Ballycastle is also the starting point for reaching the promontory of Downpatrick and Dun Briste (the "Broken Fort"), a huge spur of rock that stands alone in the middle of the sea that envelops it. Legend has it that a disobedient king who refused to convert to Christianity was isolated on the rock by St. Patrick, separating him from the land with a strike of his crozier. Lashed by the waves, the Broken Fort seems to watch the mainland, as if asking to be accepted back into its embrace.

The real miracle of the northern coast of the county is Céide Fields, a few kilometers from Ballycastle. Discovered in the 30s by Patrick Caulfield, a schoolteacher from the area, Céide Fields is the largest European megalithic site, consisting of fields, houses and tombs that remained buried for centuries under a soft blanket of peat.  

Over the years, thanks to Patrick’s son Seamus, an archaeologist, the discovery of Céide Fields has become internationally renowned, unveiling a huge settlement, built by a well-organized community that occupied the area over 5,000 years ago. Arriving at the visitor center, an architectural masterpiece that dominates the entire area, with a little luck you’ll meet Professor Seamus, who still watches over Céide Field with his constant enthusiasm, grateful to be the humble means through which history has delivered itself intact to posterity.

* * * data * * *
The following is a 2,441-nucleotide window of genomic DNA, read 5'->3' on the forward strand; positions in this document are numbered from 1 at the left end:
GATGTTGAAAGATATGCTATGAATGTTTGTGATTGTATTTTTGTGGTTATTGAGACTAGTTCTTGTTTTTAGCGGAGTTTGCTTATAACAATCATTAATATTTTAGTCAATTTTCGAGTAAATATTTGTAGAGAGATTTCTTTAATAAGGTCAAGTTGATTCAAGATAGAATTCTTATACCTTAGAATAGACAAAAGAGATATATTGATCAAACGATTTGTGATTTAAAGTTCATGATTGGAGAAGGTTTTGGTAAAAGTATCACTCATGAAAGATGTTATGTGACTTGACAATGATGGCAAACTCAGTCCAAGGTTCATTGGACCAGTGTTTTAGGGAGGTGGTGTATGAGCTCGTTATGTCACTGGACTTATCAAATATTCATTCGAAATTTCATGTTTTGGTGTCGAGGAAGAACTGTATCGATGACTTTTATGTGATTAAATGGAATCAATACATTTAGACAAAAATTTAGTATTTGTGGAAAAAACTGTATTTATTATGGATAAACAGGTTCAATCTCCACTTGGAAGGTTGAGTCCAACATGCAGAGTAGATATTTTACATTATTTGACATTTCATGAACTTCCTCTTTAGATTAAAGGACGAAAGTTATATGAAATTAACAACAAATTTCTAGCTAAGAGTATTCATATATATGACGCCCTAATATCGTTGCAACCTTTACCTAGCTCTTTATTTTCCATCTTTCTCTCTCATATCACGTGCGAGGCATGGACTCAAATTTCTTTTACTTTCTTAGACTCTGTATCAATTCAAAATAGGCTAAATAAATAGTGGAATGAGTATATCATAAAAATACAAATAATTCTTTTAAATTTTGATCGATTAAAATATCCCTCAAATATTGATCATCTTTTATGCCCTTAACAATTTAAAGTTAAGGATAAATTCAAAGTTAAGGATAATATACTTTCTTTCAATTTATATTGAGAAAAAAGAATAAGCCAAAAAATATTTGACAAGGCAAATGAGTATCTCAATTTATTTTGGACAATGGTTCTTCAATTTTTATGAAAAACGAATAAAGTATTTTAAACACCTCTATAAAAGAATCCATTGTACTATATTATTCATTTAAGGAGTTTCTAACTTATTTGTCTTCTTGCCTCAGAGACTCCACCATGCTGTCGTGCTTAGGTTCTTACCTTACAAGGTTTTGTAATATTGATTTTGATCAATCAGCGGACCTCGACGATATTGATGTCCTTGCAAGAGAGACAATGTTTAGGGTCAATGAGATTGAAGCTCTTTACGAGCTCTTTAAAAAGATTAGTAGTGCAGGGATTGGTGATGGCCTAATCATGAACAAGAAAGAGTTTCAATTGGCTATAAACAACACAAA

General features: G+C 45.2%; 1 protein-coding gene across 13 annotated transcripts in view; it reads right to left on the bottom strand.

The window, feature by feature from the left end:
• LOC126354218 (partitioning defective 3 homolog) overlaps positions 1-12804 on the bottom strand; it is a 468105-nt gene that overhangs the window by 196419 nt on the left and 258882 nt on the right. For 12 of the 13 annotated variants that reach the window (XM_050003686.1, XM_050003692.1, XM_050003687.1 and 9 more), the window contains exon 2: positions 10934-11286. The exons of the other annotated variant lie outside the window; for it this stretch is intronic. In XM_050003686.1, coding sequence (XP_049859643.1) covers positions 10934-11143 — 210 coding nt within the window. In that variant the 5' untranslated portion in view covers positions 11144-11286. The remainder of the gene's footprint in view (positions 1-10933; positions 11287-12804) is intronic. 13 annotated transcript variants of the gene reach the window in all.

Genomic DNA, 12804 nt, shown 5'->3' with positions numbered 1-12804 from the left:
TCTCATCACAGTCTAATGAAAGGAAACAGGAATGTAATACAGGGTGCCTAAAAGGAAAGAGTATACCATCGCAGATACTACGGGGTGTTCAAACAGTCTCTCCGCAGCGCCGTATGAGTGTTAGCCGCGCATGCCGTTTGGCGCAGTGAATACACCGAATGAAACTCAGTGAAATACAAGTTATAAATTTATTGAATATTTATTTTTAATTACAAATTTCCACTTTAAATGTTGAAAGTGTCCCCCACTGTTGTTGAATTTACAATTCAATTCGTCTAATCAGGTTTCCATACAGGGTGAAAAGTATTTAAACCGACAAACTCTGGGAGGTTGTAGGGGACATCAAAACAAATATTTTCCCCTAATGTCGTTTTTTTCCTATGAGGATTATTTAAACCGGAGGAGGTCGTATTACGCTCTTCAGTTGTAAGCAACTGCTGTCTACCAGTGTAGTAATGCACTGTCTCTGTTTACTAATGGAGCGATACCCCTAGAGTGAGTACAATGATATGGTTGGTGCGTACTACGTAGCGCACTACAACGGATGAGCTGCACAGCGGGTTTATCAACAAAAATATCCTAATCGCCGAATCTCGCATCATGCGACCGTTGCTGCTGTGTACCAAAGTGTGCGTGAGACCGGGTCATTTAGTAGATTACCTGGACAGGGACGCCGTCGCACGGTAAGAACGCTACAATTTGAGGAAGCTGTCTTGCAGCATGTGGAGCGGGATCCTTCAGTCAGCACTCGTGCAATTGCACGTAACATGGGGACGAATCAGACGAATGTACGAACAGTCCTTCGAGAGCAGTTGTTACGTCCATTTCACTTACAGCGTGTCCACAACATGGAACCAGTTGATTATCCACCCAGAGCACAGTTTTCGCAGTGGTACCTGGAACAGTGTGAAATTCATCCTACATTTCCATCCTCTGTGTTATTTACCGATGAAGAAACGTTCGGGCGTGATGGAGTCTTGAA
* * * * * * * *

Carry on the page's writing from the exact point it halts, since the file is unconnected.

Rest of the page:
Leaving Céide Fields, the path leads westwards to the village of Belderrig, a handful of cottages dotted over a breathtaking landscape. From the boundless expanses of peat concealing the history of the world, to the cliffs that reveal the complex geology of an ancient island. The heavens shine undisturbed on the undisputable protagonist, the sea. An inseparable companion from Belderrig towards the sunset, a contrast of gentle bays and unexpected outbursts against the rocks, as it leads on to the cliffs of Benwee Head and the final destination of a geographical and internal journey, undertaken alongside the waves and concluding with a sunset that in our hearts, has all the meaning of a sunrise.